‘This pain will never leave’ – Family’s heartache as coroner voices concerns about care of Odessa Carey

A heartbroken family are “very disappointed in the care” given to their sister in the weeks before she killed their mother.

Odessa Carey killed her 73-year-old mother before cutting off her head in April 2019. Her mum, who had the same name, was found dead on her bed at her Ashington home.

In April 2018, Carey was detained in the Lowry Ward, an acute mental health ward, in Newcastle following an assault on her mother and received follow on care from community treatment team.

READ MORE: Odessa Carey discharged from mental health care just months before she decapitated own mum

A four day inquest into the death of Odessa senior concluded on Friday, with the coroner raising concerns about the mental health care her daughter received from Cumbria, Northumberland, Tyne and Wear NHS Foundation Trust (CNTW) in the run up to the tragedy.

Coroner Andrew Hetherington acknowledge lessons had been learned by CNTW but said he would be writing to with concerns.

Odessa Carey pictured with her mum, who had the same name.
Odessa Carey pictured with her mum, who had the same name.

This included trust guidelines not being followed consistently, records not being kept satisfactorily, her discharge from hospital not being well coordinated, and family not being involved.

Speaking on behalf of the family after the inquest, Lawrence Crook, Odessa senior’s oldest son, said: “Due to the evidence given, our family are very disappointed in the care given to our sister Odessa Carey resulting in the violent death of our beloved mother.

“Due to the evidence provided by the trust it was clear there were shortfalls in her discharge management when leaving the hospital leading up to May 2018 and the aftercare management given during the period leading up to our mother’s murder in 2019.

“We have heard in great detail from the group medical director that there has been corrective action by the hospital trust to tighten up the procedures to care for vulnerable people when they are released back into the public domain.

“Clearly this is all too late for our mum and does not takeaway the distress and suffering as felt by our mother’s children, her brothers, sisters, grandchildren, nephews, nieces.

“This pain will never leave us we will await the final written report from the coroner’s findings before we follow up with any action.”

The hearing heard evidence that Carey would regularly express belief that the woman she was living with was not her real mother. She also believed her mother was letting other people into her house to steal her belongings.

Medics who discharged Carey from a psychiatric ward did not think she posed a high risk to others – despite knowing she had held a knife against the back her mother’s neck.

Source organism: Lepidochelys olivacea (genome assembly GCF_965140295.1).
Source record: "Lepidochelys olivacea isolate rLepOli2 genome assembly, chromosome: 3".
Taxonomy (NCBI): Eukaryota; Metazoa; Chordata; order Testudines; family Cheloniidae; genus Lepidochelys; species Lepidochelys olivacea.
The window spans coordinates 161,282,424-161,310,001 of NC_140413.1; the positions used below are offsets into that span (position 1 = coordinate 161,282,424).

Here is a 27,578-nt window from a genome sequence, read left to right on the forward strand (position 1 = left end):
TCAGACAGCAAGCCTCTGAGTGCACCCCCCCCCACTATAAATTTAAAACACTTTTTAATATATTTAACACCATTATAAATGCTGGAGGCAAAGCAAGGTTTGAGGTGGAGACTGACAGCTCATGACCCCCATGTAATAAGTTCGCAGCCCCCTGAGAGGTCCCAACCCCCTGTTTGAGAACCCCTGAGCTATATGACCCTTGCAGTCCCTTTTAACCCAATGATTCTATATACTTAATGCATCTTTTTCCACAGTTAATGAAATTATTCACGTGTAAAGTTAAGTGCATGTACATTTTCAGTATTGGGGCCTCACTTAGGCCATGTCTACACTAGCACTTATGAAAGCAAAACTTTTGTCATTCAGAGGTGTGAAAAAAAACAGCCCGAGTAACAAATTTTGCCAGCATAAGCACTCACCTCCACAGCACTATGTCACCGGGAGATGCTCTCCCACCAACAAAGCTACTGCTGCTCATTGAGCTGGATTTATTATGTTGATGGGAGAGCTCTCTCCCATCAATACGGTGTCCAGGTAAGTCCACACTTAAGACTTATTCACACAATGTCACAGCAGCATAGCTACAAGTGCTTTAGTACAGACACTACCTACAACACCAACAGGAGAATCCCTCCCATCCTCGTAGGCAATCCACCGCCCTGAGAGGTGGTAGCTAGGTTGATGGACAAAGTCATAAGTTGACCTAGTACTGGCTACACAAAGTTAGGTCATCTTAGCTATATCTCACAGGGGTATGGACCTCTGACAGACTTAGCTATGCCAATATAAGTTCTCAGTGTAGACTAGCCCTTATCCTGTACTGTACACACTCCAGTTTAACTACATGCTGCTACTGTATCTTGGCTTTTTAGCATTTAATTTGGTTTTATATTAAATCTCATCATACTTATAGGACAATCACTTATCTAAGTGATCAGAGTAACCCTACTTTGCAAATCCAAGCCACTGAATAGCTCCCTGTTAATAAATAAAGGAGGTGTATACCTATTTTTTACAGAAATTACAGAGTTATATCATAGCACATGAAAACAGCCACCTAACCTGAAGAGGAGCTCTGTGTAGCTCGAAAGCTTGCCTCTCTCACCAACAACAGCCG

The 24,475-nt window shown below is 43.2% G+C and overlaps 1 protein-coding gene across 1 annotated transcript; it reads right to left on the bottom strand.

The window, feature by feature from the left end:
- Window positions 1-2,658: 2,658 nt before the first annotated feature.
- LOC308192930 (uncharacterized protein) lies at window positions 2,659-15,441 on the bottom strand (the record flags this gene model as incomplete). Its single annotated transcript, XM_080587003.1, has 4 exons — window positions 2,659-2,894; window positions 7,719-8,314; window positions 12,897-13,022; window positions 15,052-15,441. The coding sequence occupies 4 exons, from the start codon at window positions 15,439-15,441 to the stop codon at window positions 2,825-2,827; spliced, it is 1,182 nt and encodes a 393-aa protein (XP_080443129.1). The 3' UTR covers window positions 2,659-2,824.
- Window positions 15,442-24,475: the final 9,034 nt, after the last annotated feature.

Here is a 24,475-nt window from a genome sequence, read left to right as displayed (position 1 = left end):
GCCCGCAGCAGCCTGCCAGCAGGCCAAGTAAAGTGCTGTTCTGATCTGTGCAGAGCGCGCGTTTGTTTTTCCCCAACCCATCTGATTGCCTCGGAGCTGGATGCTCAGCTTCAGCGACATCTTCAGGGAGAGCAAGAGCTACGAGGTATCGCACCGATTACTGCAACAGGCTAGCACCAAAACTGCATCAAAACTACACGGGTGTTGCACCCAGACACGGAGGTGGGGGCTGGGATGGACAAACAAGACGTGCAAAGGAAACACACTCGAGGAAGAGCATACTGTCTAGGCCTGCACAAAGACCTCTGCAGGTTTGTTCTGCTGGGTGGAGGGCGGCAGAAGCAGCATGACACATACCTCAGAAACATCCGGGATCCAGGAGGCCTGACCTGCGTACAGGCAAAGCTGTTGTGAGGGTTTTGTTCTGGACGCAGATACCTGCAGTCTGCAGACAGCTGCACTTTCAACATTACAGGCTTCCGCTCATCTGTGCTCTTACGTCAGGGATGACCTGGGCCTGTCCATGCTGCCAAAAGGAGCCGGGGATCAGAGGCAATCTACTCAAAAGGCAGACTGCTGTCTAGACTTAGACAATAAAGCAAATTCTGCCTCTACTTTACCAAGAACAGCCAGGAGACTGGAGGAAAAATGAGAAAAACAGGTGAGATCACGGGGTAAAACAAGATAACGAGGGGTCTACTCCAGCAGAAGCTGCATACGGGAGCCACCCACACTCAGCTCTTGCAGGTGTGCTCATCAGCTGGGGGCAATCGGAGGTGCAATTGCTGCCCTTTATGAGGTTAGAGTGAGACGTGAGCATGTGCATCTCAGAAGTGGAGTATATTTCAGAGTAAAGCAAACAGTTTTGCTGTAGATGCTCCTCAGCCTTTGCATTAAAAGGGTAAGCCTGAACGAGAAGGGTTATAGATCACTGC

The court also heard how Odessa senior had been head-butted by Carey in the past and she felt intimidated by her daughter and could no longer live with her.

Odessa senior contacted a member of the care team in March 2018 asking if it would be possible to find her daughter somewhere to live., the court heard. The consultant who had been in charge of her care admitted the discharge had not been handled correctly.

The court heard after her discharge on May 30, Carey was homeless and a bed was found for her in a hostel in Blyth. The court was told she was left “wandering the streets” during the day with no money as she was not receiving benefits.

She was also only given four days’ worth of medication when she was discharged, was not registered with a doctor, and no appointment had been scheduled with a consultant psychiatrist.

Coroner Hetherington ruled Odessa’s death an unlawful killing.

Rajesh Nadkarni, medical director and deputy chief executive at CNTW said substantial changes and improvements had been made following the tragedy.

Dr Nadkarni added: “Extensive work has been undertaken over the past few years to improve processes and training to ensure that people’s families are involved in their care and treatment.

“We have improved and expanded the training all our clinical staff receive in domestic abuse and safeguarding to help staff recognise risk and feel confident to act.

“Our safeguarding policy has been changed so that there is more support available for our staff to help them make safeguarding decisions. Training has been redesigned and processes audited to provide assurance.

“We are pleased that HM Coroner recognised that the trust has learned lessons from this tragic case, and we are committed to learning further.

“We will be reflecting on the points raised by the coroner to make sure that we are doing everything we can to provide safe and effective services.”


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